Lawyers for President Donald Trump are fighting an effort to force him to testify in a lawsuit brought by protesters at a campaign rally in Kentucky last year who say they were roughed up following Trump’s call to "get ’em out of here."
In a filing Monday in federal court in Louisville, Trump’s attorneys argue that a suit brought by the protesters can be resolved without exploring the motivations for, or intentions behind, Trump’s exhortation to the crowd at the March 2016 event.
"Compulsory deposition of the sitting President of the United States must be treated as a measure of last resort. It cannot be justified unless all other possible grounds of resolving the case have been exhausted, and the deposition is absolutely necessary," the new motion from the Trump legal team argues.
Trump’s attorneys, Supreme Court litigator Michael Carvin of Jones Day and Kentucky attorney Kent Westberry of Landrum & Shouse, say there’s no plausible interpretation of Trump’s words that can be seen as urging an illegal act — particularly since he also said from the podium that day: "Don’t hurt ’em."
"When a speaker’s words do not convey an intent to bring about lawless action, the inquiry into intent is over. There is nothing to ask President Trump because his words speak for themselves. His statement ‘Get ‘em out of here’ conveys no intent to cause violence; it was merely a lawful request to remove disruptive protesters from the private political event," Trump’s lawyers wrote.
The request for a protective order to block Trump’s decision is the latest tactic Trump’s attorneys have used in an effort to stave off or shut down the suit three protesters filed about a month after the 2016 rally. They named Trump and his campaign as defendants, along with several other individuals, including an alleged white nationalist.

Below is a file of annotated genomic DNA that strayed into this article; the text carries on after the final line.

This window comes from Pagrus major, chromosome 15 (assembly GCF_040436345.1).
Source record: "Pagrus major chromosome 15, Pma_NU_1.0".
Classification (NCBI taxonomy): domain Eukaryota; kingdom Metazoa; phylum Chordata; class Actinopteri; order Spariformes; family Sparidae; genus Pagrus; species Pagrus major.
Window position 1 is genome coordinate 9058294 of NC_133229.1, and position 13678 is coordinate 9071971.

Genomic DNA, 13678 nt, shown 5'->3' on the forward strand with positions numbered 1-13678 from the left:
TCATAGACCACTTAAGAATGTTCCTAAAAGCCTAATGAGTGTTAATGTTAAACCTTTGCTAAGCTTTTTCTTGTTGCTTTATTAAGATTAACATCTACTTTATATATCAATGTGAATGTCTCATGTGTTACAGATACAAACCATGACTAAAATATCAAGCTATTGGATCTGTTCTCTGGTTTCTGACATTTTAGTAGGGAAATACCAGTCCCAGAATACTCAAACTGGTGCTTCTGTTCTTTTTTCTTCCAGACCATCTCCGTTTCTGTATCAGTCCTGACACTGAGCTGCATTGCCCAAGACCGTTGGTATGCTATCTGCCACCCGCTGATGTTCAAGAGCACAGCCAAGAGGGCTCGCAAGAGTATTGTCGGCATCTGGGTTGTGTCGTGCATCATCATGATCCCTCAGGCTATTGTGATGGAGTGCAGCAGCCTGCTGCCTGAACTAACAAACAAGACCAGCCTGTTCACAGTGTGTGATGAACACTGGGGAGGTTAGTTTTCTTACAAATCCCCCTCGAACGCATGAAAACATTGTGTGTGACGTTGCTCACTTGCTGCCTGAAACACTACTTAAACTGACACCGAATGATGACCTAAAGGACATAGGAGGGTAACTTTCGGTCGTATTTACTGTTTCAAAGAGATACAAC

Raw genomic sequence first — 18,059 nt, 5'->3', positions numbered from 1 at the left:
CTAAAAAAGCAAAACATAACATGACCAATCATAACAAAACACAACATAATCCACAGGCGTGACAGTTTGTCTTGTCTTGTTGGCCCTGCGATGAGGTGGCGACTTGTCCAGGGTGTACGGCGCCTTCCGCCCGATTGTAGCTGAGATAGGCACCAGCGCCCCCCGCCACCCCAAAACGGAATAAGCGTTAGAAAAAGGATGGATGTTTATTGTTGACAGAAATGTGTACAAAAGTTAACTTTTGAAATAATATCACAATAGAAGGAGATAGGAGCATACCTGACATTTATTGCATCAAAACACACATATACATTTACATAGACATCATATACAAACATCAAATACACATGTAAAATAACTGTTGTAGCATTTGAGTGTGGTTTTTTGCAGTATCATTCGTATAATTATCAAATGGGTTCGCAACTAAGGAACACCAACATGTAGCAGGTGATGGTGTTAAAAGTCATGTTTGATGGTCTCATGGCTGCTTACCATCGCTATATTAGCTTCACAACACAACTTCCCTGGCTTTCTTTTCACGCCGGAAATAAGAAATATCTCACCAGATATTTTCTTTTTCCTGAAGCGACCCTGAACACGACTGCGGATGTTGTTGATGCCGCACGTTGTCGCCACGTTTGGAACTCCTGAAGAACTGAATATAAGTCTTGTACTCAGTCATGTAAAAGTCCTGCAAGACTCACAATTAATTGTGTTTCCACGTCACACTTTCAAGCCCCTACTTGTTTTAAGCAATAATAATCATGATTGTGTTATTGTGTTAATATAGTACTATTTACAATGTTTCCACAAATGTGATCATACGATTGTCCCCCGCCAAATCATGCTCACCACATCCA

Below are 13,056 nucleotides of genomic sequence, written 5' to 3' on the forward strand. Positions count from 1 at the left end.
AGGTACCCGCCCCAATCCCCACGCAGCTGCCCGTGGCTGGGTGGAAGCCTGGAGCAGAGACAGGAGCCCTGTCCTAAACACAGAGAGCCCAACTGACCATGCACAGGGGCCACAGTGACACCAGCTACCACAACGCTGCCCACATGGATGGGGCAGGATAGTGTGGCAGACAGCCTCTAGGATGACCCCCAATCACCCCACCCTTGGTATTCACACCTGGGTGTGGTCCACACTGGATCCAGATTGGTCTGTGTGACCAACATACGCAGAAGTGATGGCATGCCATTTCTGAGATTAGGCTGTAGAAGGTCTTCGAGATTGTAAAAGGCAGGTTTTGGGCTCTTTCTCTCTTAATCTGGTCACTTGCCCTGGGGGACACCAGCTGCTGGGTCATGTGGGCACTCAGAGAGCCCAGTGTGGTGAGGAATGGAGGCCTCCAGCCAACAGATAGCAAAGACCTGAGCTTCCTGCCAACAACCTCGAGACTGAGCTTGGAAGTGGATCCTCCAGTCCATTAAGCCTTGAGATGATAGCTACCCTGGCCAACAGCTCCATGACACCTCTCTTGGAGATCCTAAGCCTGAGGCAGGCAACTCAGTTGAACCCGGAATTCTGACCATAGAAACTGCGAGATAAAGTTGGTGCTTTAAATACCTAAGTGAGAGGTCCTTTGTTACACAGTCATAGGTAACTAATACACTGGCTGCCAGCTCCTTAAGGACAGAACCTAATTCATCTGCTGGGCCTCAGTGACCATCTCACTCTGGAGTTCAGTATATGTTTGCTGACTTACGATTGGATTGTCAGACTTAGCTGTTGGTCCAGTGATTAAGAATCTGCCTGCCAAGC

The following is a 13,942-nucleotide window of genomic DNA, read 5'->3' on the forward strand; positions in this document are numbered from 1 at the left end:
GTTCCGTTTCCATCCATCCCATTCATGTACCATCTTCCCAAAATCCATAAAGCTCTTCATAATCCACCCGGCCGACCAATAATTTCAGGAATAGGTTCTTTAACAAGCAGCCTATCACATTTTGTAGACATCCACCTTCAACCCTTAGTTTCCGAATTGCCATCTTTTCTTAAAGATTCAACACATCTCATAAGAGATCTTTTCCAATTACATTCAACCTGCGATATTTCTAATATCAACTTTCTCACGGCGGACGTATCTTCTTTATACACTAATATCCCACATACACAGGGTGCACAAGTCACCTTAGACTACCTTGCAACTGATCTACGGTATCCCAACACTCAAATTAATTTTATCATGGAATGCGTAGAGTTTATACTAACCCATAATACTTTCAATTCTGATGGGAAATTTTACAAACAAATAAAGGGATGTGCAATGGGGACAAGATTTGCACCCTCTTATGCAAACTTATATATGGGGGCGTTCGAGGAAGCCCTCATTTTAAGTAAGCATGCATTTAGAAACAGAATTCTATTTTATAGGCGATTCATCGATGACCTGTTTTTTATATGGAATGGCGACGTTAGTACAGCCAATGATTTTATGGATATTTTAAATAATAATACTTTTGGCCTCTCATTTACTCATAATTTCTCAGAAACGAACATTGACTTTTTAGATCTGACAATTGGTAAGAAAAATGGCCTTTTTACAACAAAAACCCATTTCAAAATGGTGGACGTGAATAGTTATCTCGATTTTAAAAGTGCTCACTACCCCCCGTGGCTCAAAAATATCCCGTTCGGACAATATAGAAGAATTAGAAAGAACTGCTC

U.S. District Court Judge David Hale has generally rejected those efforts, ruling in March of this year against the bulk of Trump’s attempt to get the suit dismissed on First Amendment and other grounds. Trump’s team also argued in a filing earlier this year that he is immune from civil lawsuits while serving as president, notwithstanding Supreme Court precedent to the contrary.
Trump’s attorneys also argue that he wasn’t directing his comments to the crowd when he spoke of removing the protesters.
One of the individuals sued in the case has filed a counterclaim against Trump, arguing that if any damages are owed then Trump should pay them.
Trump’s legal team has asked Hale to reconsider his ruling refusing to dismiss the case. If he won’t do so, the president’s lawyer want to appeal to the 6th Circuit Court of Appeals. However, the judge has not granted permission for such an appeal, which would typically have to wait until the case is resolved.
The suit is one of several Trump’s campaign is facing over alleged assaults on protesters and other activities during the 2016 race. A spending disclosure filed Saturday showed the campaign paid $538,265 to Jones Day in the second quarter of the year, up from $190,306 in the first quarter of 2017. Those figures are believed to contain the costs of fighting the protester litigation as well as legal work related to more mundane campaign-related matters.